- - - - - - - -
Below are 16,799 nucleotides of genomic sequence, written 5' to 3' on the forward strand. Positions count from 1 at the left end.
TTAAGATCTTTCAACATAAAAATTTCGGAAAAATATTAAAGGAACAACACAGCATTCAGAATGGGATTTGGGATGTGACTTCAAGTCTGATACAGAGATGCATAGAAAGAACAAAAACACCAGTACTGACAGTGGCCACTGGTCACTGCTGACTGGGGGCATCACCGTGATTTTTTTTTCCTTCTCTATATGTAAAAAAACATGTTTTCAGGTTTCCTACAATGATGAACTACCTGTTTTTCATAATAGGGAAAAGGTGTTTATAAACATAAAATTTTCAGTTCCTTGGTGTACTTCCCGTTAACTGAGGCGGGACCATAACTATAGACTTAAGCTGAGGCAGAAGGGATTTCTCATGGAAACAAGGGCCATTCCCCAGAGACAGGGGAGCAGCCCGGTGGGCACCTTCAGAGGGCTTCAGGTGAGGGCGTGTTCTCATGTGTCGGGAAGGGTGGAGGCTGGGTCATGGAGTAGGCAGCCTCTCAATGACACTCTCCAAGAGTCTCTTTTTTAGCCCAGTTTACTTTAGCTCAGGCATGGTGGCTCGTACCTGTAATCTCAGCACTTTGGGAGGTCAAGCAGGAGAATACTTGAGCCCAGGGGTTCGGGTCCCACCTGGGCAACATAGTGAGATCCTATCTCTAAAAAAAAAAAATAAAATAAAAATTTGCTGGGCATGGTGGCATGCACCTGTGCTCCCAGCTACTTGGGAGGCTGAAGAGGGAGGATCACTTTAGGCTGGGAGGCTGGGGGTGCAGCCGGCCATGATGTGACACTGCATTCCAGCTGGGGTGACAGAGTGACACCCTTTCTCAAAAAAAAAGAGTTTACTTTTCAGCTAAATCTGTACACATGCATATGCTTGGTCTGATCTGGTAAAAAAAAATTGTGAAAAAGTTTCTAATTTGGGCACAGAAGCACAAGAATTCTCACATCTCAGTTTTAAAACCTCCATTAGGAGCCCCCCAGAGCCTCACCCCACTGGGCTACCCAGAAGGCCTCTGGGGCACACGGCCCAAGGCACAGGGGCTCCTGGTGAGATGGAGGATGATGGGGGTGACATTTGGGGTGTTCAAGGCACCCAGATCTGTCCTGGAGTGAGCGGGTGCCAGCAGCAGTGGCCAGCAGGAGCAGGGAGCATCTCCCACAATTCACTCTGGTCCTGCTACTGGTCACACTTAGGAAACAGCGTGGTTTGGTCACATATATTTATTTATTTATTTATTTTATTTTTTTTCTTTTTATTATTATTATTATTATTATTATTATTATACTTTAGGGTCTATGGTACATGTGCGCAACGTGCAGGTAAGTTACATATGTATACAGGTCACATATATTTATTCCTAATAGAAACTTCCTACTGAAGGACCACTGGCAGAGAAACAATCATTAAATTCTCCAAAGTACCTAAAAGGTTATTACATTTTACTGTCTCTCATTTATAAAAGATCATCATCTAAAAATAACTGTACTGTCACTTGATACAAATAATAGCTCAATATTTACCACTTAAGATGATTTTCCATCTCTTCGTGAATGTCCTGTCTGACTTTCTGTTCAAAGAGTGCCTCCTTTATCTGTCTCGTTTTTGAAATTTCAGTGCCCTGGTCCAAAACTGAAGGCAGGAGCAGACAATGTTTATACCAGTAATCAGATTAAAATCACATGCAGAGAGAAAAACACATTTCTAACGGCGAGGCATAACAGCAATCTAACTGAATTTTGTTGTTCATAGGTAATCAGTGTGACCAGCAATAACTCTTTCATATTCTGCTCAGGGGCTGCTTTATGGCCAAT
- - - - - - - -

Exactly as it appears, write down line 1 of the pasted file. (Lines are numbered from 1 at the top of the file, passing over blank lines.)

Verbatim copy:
Below are 16,799 nucleotides of genomic sequence, written 5' to 3' on the forward strand. Positions count from 1 at the left end.